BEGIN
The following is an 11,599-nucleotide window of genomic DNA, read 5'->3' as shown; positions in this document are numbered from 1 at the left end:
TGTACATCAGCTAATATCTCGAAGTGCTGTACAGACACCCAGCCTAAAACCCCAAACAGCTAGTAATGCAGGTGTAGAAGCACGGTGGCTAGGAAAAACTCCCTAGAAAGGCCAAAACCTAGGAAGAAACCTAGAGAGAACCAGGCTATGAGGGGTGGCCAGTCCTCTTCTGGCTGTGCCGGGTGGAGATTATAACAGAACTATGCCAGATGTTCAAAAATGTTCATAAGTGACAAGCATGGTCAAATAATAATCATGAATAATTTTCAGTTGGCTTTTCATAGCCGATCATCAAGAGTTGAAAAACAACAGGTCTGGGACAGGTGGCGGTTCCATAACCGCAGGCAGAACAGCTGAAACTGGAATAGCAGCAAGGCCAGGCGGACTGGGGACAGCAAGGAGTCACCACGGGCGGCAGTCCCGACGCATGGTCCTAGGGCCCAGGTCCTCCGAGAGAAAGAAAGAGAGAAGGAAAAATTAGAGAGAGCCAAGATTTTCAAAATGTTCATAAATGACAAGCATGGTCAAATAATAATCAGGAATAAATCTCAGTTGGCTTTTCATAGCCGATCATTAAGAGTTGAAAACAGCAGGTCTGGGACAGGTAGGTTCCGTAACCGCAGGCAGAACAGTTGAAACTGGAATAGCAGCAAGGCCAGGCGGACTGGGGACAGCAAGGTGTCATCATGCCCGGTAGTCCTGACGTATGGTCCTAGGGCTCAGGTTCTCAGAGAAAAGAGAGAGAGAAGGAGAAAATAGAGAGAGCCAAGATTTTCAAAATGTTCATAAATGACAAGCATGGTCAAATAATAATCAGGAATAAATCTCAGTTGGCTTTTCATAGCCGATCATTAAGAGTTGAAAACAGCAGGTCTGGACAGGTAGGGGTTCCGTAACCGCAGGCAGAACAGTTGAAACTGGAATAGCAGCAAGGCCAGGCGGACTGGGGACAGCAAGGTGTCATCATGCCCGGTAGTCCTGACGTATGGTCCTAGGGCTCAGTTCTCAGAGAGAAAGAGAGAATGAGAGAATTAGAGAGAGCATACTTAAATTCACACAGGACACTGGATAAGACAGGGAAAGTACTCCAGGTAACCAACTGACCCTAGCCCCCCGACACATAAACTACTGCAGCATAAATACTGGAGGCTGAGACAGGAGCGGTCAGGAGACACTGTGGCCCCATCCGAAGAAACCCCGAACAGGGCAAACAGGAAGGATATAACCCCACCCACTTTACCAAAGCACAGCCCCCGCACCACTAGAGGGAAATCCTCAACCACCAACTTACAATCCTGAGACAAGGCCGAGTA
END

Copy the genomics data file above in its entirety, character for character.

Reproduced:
The following is an 11,599-nucleotide window of genomic DNA, read 5'->3' as shown; positions in this document are numbered from 1 at the left end:
TGTACATCAGCTAATATCTCGAAGTGCTGTACAGACACCCAGCCTAAAACCCCAAACAGCTAGTAATGCAGGTGTAGAAGCACGGTGGCTAGGAAAAACTCCCTAGAAAGGCCAAAACCTAGGAAGAAACCTAGAGAGAACCAGGCTATGAGGGGTGGCCAGTCCTCTTCTGGCTGTGCCGGGTGGAGATTATAACAGAACTATGCCAGATGTTCAAAAATGTTCATAAGTGACAAGCATGGTCAAATAATAATCATGAATAATTTTCAGTTGGCTTTTCATAGCCGATCATCAAGAGTTGAAAAACAACAGGTCTGGGACAGGTGGCGGTTCCATAACCGCAGGCAGAACAGCTGAAACTGGAATAGCAGCAAGGCCAGGCGGACTGGGGACAGCAAGGAGTCACCACGGGCGGCAGTCCCGACGCATGGTCCTAGGGCCCAGGTCCTCCGAGAGAAAGAAAGAGAGAAGGAAAAATTAGAGAGAGCCAAGATTTTCAAAATGTTCATAAATGACAAGCATGGTCAAATAATAATCAGGAATAAATCTCAGTTGGCTTTTCATAGCCGATCATTAAGAGTTGAAAACAGCAGGTCTGGGACAGGTAGGTTCCGTAACCGCAGGCAGAACAGTTGAAACTGGAATAGCAGCAAGGCCAGGCGGACTGGGGACAGCAAGGTGTCATCATGCCCGGTAGTCCTGACGTATGGTCCTAGGGCTCAGGTTCTCAGAGAAAAGAGAGAGAGAAGGAGAAAATAGAGAGAGCCAAGATTTTCAAAATGTTCATAAATGACAAGCATGGTCAAATAATAATCAGGAATAAATCTCAGTTGGCTTTTCATAGCCGATCATTAAGAGTTGAAAACAGCAGGTCTGGACAGGTAGGGGTTCCGTAACCGCAGGCAGAACAGTTGAAACTGGAATAGCAGCAAGGCCAGGCGGACTGGGGACAGCAAGGTGTCATCATGCCCGGTAGTCCTGACGTATGGTCCTAGGGCTCAGTTCTCAGAGAGAAAGAGAGAATGAGAGAATTAGAGAGAGCATACTTAAATTCACACAGGACACTGGATAAGACAGGGAAAGTACTCCAGGTAACCAACTGACCCTAGCCCCCCGACACATAAACTACTGCAGCATAAATACTGGAGGCTGAGACAGGAGCGGTCAGGAGACACTGTGGCCCCATCCGAAGAAACCCCGAACAGGGCAAACAGGAAGGATATAACCCCACCCACTTTACCAAAGCACAGCCCCCGCACCACTAGAGGGAAATCCTCAACCACCAACTTACAATCCTGAGACAAGGCCGAGTA